Civics Items. The TESOL panel also assisted in drafting and reviewing civics questions using a content framework identified by the Office of Citizenship from a review of government authorized civics and citizenship texts, the U.S. Department of Education's National Standards for Civics and Government, the current naturalization test, and the study guide developed by a panel of experts assembled by USCIS in 2004. [The press reported this week that one of the questions on the exam – what is the longest river in the US – was mistakenly answered as being the Mississippi River . It is the Missouri River . The USCIS has not yet made this correction nor is it clear that they have informed examiners about the error --Ed.].

Q. Why does USCIS believe the new questions are an improvement over the old questions?

A. According to the USCIS, by weighing the questions on the new civics and U.S. history test USCIS will ensure that all test forms are at the same cognitive and language level.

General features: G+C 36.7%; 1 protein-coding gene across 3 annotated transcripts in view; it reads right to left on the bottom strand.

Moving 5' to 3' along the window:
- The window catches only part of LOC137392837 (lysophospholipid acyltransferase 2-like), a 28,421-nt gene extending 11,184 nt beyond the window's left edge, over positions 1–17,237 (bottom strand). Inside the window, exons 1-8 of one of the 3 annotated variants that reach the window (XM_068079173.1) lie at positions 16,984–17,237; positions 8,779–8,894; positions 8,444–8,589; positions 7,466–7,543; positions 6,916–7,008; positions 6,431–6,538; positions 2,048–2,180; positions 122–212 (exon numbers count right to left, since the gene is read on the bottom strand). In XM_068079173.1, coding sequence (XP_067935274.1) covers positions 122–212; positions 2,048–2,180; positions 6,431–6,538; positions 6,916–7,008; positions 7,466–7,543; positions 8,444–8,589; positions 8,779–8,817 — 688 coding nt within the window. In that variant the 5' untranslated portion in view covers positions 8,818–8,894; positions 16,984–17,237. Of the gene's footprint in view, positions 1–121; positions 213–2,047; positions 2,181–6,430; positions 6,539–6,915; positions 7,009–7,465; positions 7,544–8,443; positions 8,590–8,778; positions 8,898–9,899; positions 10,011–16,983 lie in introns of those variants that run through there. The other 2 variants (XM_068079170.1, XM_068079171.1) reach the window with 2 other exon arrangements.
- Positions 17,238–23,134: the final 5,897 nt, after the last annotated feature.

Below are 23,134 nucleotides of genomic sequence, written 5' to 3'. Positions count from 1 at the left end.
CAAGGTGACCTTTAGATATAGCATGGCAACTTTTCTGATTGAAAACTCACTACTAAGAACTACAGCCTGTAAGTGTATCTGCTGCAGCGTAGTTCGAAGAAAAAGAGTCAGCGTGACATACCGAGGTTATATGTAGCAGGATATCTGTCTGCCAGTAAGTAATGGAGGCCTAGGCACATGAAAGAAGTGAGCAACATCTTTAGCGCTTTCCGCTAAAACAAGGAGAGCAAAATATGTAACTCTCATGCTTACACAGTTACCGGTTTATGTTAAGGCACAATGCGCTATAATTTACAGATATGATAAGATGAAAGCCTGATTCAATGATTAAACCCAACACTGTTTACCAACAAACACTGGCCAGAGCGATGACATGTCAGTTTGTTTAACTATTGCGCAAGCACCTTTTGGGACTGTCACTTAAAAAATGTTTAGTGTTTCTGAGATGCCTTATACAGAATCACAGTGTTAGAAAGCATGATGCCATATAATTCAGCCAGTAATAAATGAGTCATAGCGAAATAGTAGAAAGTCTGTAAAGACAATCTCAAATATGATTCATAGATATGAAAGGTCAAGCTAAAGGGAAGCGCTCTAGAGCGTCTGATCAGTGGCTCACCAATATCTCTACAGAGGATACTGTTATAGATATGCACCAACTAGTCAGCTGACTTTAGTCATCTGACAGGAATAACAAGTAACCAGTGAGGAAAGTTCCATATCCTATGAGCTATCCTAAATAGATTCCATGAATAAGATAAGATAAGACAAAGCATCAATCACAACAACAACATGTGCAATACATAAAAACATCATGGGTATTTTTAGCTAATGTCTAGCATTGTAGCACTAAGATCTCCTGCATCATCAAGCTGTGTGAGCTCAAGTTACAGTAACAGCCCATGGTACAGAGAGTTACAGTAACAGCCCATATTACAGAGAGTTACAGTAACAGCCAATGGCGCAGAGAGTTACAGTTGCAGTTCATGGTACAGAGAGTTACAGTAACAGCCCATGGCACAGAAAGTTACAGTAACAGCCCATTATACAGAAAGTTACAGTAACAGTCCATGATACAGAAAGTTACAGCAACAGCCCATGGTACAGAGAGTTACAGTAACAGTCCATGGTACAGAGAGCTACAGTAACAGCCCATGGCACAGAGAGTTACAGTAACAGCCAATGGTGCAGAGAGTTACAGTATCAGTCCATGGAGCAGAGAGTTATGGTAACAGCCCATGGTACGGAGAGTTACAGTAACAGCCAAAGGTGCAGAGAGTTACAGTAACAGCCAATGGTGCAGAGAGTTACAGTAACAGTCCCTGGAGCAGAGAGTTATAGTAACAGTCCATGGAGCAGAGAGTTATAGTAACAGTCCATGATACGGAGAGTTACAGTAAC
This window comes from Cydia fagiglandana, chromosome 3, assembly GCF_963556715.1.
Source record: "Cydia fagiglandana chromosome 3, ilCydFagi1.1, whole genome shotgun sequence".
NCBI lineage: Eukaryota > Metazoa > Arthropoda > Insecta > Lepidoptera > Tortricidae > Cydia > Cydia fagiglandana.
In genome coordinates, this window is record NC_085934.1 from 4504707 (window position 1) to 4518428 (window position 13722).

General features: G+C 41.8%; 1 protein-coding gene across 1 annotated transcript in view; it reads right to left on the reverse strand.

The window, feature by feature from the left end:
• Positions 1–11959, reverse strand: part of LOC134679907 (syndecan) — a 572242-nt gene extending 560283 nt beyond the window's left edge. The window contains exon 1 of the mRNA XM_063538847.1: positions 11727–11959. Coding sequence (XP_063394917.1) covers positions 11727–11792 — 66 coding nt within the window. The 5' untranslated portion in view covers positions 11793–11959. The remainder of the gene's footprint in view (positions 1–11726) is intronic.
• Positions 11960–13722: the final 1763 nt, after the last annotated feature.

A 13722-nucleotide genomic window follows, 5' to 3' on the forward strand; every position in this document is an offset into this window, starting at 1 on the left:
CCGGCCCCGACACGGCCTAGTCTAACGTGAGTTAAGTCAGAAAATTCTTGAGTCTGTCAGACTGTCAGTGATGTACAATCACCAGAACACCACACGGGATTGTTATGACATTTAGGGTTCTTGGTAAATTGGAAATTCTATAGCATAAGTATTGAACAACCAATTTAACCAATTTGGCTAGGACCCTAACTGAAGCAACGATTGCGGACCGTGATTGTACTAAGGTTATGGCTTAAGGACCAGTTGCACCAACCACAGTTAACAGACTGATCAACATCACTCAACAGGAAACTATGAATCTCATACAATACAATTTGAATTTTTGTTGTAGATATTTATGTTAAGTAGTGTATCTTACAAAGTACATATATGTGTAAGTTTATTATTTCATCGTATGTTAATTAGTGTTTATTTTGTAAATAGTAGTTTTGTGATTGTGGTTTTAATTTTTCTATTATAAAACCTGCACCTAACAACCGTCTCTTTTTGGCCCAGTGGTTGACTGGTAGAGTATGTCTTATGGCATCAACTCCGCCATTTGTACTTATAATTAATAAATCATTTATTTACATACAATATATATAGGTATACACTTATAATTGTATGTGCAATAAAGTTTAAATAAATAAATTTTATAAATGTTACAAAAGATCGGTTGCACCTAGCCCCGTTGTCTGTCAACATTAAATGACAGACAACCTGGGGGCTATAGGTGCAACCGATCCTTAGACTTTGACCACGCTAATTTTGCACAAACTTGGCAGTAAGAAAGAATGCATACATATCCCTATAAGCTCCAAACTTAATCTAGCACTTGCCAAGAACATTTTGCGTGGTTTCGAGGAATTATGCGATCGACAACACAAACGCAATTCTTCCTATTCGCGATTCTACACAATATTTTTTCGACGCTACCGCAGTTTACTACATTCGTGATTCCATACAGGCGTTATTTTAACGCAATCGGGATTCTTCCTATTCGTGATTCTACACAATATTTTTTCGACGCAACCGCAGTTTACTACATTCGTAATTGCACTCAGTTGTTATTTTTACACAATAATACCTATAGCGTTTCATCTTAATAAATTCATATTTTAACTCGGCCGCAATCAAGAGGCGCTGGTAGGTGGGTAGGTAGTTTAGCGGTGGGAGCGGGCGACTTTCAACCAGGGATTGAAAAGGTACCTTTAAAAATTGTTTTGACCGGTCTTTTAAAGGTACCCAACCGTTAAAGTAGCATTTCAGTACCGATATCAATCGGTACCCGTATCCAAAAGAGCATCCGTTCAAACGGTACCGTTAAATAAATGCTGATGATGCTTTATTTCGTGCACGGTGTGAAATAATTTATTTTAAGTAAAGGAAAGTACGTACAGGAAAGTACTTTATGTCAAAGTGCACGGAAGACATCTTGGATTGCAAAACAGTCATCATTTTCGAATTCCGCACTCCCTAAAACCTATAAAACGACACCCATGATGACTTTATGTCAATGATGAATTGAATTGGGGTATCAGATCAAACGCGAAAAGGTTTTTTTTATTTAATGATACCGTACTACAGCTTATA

Q. How will the interview process change for applicants?

A. The interview process will not change.

Q. What will USCIS pilot?

A. USCIS plans to pilot 144 U.S. history and government questions and approximately 35 reading and 35 writing items. The topic areas include principals of American democracy, system of government, rule of law, rights and responsibilities, American History, and geography. About half (57 questions) include rephrased versions of questions on the current exam. Pilot participants will receive advance copies of the history and government items for self-study. USCIS will also make public a list of the vocabulary words that comprise the reading and writing test, but not the actual test itself.

Q. How were the questions selected?

A. The TESOL panel assisted USCIS in drafting and reviewing civics questions using best practices and conventional sample techniques, such as regression analysis, currently used in private industry.

Q. Where are the test sites?